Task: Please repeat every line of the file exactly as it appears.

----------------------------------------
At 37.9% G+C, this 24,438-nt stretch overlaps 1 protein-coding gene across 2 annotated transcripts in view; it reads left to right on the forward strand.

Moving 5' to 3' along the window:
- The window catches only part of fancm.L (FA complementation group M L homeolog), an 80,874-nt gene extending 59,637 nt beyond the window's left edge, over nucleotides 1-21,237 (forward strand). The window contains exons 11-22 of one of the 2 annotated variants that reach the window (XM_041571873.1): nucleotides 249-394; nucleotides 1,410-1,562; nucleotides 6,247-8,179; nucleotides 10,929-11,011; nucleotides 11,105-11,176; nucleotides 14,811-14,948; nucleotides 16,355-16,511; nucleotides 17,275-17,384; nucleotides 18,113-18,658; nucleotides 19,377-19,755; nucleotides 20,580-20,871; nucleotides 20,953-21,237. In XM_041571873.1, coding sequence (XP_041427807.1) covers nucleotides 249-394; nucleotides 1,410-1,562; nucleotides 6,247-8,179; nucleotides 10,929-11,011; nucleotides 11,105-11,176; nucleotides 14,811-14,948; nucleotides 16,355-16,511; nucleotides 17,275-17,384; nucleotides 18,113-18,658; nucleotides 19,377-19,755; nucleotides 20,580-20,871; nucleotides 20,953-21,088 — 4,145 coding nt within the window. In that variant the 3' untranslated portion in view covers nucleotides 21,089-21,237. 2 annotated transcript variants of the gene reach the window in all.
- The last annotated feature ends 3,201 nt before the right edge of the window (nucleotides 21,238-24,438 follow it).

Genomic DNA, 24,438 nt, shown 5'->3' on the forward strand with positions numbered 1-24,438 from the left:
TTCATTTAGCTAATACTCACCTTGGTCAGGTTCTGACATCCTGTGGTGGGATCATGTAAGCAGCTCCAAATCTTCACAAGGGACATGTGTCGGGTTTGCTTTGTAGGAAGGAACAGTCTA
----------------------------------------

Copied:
At 37.9% G+C, this 24,438-nt stretch overlaps 1 protein-coding gene across 2 annotated transcripts in view; it reads left to right on the forward strand.

Moving 5' to 3' along the window:
- The window catches only part of fancm.L (FA complementation group M L homeolog), an 80,874-nt gene extending 59,637 nt beyond the window's left edge, over nucleotides 1-21,237 (forward strand). The window contains exons 11-22 of one of the 2 annotated variants that reach the window (XM_041571873.1): nucleotides 249-394; nucleotides 1,410-1,562; nucleotides 6,247-8,179; nucleotides 10,929-11,011; nucleotides 11,105-11,176; nucleotides 14,811-14,948; nucleotides 16,355-16,511; nucleotides 17,275-17,384; nucleotides 18,113-18,658; nucleotides 19,377-19,755; nucleotides 20,580-20,871; nucleotides 20,953-21,237. In XM_041571873.1, coding sequence (XP_041427807.1) covers nucleotides 249-394; nucleotides 1,410-1,562; nucleotides 6,247-8,179; nucleotides 10,929-11,011; nucleotides 11,105-11,176; nucleotides 14,811-14,948; nucleotides 16,355-16,511; nucleotides 17,275-17,384; nucleotides 18,113-18,658; nucleotides 19,377-19,755; nucleotides 20,580-20,871; nucleotides 20,953-21,088 — 4,145 coding nt within the window. In that variant the 3' untranslated portion in view covers nucleotides 21,089-21,237. 2 annotated transcript variants of the gene reach the window in all.
- The last annotated feature ends 3,201 nt before the right edge of the window (nucleotides 21,238-24,438 follow it).

Genomic DNA, 24,438 nt, shown 5'->3' on the forward strand with positions numbered 1-24,438 from the left:
TTCATTTAGCTAATACTCACCTTGGTCAGGTTCTGACATCCTGTGGTGGGATCATGTAAGCAGCTCCAAATCTTCACAAGGGACATGTGTCGGGTTTGCTTTGTAGGAAGGAACAGTCTA